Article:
Biopharma M&A has seen a sharp decline so far this year, both in terms of monetary value and total transaction count, amid a COVID-19 business slowdown. But is the health crisis changing how companies think about their dealmaking strategies?
Not necessarily, according to a panel at this year’s BIO event.
“The appetite for merger and acquisition or any externalization activities is not significantly adjusted at Takeda as the result of current health disruption,” Evan Lippman, head of corporate development for Takeda’s global business development unit, said.
Lippman suggested that the discrepancy in deal activity between this year and historical records may be attributable to the “human element” of M&A and the initial uncertainty over COVID-19.
M&A is a labor-intensive activity that requires a lot of diligence, evaluation and collaborative effort across several organizations, he said, adding that COVID-19 may have shifted the timeline of that process.
However, despite the pandemic, the monthly numbers of licensing deals inked this year until May were quite stable compared with those in the past two years, according to Evaluate Pharma’s analysis of BioPharm Insight data.
As Horizon Therapeutics’ chief strategy officer Andy Pasternak sees it, while some early interactions can be done remotely—a lot of first contacts during M&A negotiations come via email or a phone call, anyway—and some clinical data can be obtained via a virtual data room, it gets trickier “when you talk about larger transactions that involve acquiring commercial assets and manufacturing facilities.”
Horizon just snatched up Curzion Pharmaceuticals and gained the small biotech’s investigational oral selective lysophosphatidic acid 1 receptor antagonist, now dubbed HZN-825, for just $45 million in a heavily backloaded deal.
But COVID-19 is hurting clinical trial enrollment and has delayed some data readouts. When the target doesn’t have a completed data set available, there may be a way to structure the deal to cater to that situation, said Stephanie Leouzon, head of the European unit of investment service firm Torreya.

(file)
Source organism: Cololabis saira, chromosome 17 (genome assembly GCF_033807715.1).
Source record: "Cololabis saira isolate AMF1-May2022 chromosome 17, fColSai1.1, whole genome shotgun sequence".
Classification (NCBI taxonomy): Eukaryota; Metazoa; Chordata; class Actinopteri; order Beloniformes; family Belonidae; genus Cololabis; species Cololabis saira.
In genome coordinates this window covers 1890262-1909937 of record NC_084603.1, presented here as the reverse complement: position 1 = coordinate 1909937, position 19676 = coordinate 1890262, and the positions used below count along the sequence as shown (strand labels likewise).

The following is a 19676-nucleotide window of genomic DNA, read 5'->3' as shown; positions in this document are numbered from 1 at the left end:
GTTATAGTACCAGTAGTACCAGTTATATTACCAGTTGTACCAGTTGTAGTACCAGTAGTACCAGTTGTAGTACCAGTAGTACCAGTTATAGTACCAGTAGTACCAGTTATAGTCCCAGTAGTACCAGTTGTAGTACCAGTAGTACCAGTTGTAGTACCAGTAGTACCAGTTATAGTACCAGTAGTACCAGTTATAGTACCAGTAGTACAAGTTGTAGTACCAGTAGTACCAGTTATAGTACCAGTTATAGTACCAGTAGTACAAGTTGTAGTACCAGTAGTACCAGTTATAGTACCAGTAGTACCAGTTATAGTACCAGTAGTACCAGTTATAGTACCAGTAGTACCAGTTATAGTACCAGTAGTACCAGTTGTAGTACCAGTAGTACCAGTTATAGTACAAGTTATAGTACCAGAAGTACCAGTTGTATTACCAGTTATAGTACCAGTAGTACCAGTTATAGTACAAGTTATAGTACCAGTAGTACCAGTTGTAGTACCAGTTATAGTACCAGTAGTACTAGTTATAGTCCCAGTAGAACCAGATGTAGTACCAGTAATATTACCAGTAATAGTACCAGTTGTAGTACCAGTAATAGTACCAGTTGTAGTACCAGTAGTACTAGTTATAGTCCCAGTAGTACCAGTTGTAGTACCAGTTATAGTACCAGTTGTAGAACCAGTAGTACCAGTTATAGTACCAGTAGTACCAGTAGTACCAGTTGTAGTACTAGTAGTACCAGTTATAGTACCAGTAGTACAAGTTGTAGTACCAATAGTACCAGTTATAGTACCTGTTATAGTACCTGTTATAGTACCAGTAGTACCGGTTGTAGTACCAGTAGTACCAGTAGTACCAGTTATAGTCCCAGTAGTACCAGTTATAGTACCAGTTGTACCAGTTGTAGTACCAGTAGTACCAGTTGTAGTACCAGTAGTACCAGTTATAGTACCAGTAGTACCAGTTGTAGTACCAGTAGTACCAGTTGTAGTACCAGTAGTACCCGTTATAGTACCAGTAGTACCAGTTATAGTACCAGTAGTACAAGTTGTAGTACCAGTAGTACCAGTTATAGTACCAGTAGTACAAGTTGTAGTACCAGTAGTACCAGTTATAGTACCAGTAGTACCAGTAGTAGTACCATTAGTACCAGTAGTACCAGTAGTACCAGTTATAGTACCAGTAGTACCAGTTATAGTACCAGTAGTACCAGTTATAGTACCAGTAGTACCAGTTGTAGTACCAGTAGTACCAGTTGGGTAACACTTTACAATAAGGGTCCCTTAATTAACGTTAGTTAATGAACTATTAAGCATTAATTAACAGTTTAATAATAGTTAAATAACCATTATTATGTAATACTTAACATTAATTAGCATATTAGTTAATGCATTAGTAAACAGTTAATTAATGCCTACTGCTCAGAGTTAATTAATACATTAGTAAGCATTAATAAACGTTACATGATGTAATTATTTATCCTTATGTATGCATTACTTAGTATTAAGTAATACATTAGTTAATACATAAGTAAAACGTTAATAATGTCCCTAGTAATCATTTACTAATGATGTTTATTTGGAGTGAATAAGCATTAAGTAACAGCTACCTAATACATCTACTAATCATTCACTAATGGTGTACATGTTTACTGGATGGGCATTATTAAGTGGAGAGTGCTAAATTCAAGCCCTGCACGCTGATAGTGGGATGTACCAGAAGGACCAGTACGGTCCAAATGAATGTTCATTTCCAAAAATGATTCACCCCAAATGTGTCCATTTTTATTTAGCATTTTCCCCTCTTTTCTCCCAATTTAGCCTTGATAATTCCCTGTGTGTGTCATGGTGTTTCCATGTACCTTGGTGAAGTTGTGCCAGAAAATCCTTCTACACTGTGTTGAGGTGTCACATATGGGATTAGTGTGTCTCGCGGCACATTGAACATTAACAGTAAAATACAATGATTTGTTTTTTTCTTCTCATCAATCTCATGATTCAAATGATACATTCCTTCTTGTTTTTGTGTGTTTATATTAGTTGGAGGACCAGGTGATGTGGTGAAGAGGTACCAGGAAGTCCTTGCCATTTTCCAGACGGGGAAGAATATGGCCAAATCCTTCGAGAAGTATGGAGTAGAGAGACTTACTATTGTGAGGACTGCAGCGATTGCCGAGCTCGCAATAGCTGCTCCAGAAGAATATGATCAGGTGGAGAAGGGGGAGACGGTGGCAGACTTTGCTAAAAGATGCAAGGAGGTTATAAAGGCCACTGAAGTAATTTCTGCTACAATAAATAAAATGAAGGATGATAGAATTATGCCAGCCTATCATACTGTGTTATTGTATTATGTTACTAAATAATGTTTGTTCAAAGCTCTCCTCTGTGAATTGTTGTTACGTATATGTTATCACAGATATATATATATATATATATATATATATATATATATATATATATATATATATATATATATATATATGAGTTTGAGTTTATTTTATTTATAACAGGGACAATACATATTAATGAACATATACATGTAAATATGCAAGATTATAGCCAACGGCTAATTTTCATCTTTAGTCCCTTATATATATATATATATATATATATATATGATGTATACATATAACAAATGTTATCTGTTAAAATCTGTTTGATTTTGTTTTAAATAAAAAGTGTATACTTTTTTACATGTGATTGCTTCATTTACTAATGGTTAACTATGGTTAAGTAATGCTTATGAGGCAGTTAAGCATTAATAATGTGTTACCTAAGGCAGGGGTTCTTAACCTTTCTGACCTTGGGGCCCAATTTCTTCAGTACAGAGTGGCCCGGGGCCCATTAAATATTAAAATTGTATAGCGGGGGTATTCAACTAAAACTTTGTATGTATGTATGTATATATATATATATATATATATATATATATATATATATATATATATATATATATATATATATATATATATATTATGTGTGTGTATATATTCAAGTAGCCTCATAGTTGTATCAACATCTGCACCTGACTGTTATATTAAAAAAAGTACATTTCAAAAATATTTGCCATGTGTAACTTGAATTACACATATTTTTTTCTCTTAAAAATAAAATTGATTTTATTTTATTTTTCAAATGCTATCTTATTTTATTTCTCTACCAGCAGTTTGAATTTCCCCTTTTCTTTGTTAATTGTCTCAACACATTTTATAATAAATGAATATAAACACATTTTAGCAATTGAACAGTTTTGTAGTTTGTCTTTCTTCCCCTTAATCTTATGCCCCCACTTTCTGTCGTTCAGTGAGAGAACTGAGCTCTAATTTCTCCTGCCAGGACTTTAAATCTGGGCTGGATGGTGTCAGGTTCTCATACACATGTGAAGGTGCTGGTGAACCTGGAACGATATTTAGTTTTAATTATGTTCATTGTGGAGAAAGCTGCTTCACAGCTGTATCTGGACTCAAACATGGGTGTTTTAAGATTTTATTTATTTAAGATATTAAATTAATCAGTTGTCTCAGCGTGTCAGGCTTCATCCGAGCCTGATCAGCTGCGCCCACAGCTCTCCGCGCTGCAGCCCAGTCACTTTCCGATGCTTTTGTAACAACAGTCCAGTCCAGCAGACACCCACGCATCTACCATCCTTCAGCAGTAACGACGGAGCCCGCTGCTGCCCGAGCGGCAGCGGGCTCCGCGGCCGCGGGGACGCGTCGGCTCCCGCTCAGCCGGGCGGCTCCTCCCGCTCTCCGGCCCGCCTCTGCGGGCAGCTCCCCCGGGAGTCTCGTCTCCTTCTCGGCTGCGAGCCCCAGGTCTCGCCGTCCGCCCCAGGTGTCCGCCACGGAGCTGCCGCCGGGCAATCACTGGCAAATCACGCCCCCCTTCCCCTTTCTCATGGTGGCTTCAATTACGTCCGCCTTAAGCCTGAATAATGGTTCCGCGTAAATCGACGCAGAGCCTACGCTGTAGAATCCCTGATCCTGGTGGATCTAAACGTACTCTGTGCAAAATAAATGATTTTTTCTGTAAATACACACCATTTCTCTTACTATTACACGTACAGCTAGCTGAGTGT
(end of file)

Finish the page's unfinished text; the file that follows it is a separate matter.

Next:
“It is a greater risk, and it’s not always the case that, in our experience, acquirers are willing to move without more certainty,” Leouzon added. “They’d often rather pay more for more certainty than take a data-driven risk.”
Nicholas Franco, chief business development officer at Johnson & Johnson’s Actelion, argued that contingent value right (CVR) can come in “as a potential way to bridge the gap between the initial acquisition and a data point that’s going to come in in the near future.” That’s what Bristol Myers Squibb did with its Celgene takeover, in which $9-per-share of CVR is tied to the successful, on-time FDA approvals of Zeposia, ide-cel and liso-cel.
But Franco did acknowledge that he’d also prefer to wait for the data especially if it’s the core asset that’s driving the transaction.
COVID-19 has also created much volatility in the stock market, making it difficult to assign value to a company while at the same time arguably creating some easy targets that now look more vulnerable.
“The conversations I’ve had with potential acquirers suggests that people are trying to find the right way to look at evaluation and not necessarily assume that just because a company might be at a relative low that that’s the only thing that they should look at,” Leouzon said. “People don’t want to seem to be predatory, and they definitely want to find a way to create good value for both sides.”
Rather than just 20-day or 60-day trading, a buyer can look at an even longer-term view of how a public company has traded over time, Franco said, suggesting that it’s still good clinical trial data that’s triggering M&A, not necessarily stock valuation. J&J’s view of acquisitions has not changed, he said.
Overall, the panelists agreed that there might be more licensing and structured transactions than M&A deals in the short term, but those large biopharma deals are merely delayed rather than canceled.